Please use this identifier to cite or link to this item: https://doi.org/10.1371/journal.pone.0107306
Title: Disrupted brain functional network in internet addiction disorder: A resting-state functional magnetic resonance imaging study
Authors: Wee C.Y. 
Zhao Z.
Yap P.T.
Wu G.
Shi F.
Price T.
Du Y.
Xu J.
Zhou Y.
Shen D.
Keywords: adolescent
Article
brain function
brain region
clinical article
connectome
controlled study
female
functional magnetic resonance imaging
functional neuroimaging
hemisphere
human
internet addiction
male
neuropathology
resting state network
addiction
brain
brain mapping
case control study
Internet
nuclear magnetic resonance imaging
pathophysiology
rest
young adult
Adolescent
Behavior, Addictive
Brain
Brain Mapping
Case-Control Studies
Female
Humans
Internet
Magnetic Resonance Imaging
Male
Rest
Young Adult
Issue Date: 2014
Citation: Wee C.Y., Zhao Z., Yap P.T., Wu G., Shi F., Price T., Du Y., Xu J., Zhou Y., Shen D. (2014). Disrupted brain functional network in internet addiction disorder: A resting-state functional magnetic resonance imaging study. PLoS ONE 9 (9) : e107306. ScholarBank@NUS Repository. https://doi.org/10.1371/journal.pone.0107306
Abstract: Internet addiction disorder (IAD) is increasingly recognized as a mental health disorder, particularly among adolescents. The pathogenesis associated with IAD, however, remains unclear. In this study, we aim to explore the encephalic functional characteristics of IAD adolescents at rest using functional magnetic resonance imaging data. We adopted a graph-theoretic approach to investigate possible disruptions of functional connectivity in terms of network properties including small-worldness, efficiency, and nodal centrality on 17 adolescents with IAD and 16 socio-demographically matched healthy controls. False discovery rate-corrected parametric tests were performed to evaluate the statistical significance of grouplevel network topological differences. In addition, a correlation analysis was performed to assess the relationships between functional connectivity and clinical measures in the IAD group. Our results demonstrate that there is significant disruption in the functional connectome of IAD patients, particularly between regions located in the frontal, occipital, and parietal lobes. The affected connections are long-range and inter-hemispheric connections. Although significant alterations are observed for regional nodal metrics, there is no difference in global network topology between IAD and healthy groups. In addition, correlation analysis demonstrates that the observed regional abnormalities are correlated with the IAD severity and behavioral clinical assessments. Our findings, which are relatively consistent between anatomically and functionally defined atlases, suggest that IAD causes disruptions of functional connectivity and, importantly, that such disruptions might link to behavioral impairments. © 2014 PLOS ONE.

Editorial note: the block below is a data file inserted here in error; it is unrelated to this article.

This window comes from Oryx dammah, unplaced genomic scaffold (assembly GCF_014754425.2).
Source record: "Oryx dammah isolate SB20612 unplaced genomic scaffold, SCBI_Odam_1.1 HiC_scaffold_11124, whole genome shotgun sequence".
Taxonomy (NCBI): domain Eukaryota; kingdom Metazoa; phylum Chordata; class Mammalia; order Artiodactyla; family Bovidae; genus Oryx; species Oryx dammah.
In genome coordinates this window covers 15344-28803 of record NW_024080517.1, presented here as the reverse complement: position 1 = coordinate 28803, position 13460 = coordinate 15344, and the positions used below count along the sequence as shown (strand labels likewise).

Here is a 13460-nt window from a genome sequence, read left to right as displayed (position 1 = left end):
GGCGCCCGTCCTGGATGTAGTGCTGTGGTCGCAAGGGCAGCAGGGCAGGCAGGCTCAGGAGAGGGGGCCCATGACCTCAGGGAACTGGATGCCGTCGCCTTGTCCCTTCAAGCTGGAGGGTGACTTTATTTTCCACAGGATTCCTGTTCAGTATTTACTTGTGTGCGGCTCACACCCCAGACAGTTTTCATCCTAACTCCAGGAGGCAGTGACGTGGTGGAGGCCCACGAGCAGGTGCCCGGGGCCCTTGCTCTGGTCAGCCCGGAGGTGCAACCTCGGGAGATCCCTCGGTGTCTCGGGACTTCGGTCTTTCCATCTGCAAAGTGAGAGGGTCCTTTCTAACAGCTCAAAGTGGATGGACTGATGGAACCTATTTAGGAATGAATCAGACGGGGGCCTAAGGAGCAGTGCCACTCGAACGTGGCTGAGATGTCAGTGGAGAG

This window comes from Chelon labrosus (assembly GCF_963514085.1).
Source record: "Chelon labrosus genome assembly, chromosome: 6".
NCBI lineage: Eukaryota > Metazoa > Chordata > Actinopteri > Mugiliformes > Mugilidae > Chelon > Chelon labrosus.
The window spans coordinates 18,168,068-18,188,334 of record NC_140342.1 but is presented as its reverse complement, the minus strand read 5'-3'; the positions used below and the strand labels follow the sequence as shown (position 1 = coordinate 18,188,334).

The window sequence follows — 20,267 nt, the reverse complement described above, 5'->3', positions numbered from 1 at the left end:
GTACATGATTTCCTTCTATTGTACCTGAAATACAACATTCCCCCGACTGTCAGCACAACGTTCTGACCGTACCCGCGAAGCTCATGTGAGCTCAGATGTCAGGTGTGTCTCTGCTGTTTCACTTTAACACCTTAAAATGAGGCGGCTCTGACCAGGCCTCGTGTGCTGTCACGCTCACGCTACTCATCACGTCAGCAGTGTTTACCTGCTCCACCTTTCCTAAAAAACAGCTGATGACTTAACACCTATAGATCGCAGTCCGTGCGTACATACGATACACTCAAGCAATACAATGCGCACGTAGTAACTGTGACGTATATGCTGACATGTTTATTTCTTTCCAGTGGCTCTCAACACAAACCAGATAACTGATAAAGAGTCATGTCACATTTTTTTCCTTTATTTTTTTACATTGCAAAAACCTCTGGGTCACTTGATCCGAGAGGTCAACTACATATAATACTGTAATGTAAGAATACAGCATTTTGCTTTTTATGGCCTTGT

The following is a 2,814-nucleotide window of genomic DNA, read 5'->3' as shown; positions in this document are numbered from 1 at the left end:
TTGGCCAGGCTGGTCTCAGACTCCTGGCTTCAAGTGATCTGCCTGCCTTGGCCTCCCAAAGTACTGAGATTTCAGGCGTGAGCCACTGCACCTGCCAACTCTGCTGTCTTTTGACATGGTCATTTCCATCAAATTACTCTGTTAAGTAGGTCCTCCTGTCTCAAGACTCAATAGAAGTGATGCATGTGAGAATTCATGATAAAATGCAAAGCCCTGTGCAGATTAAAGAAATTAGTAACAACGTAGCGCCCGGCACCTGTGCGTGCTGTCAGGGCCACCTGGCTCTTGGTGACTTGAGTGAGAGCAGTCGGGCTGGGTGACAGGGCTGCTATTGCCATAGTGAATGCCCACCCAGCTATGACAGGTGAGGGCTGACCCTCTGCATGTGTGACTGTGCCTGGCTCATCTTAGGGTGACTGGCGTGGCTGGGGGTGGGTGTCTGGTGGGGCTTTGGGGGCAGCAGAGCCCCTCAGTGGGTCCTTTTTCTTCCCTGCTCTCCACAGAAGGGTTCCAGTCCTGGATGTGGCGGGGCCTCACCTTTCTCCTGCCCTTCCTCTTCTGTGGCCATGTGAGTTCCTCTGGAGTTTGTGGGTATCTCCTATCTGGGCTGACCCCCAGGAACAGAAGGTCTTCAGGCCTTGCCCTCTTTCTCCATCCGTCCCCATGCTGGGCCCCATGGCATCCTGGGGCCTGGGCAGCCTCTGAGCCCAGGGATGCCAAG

Source Title: PLoS ONE
URI: https://scholarbank.nus.edu.sg/handle/10635/161773
ISSN: 19326203
DOI: 10.1371/journal.pone.0107306
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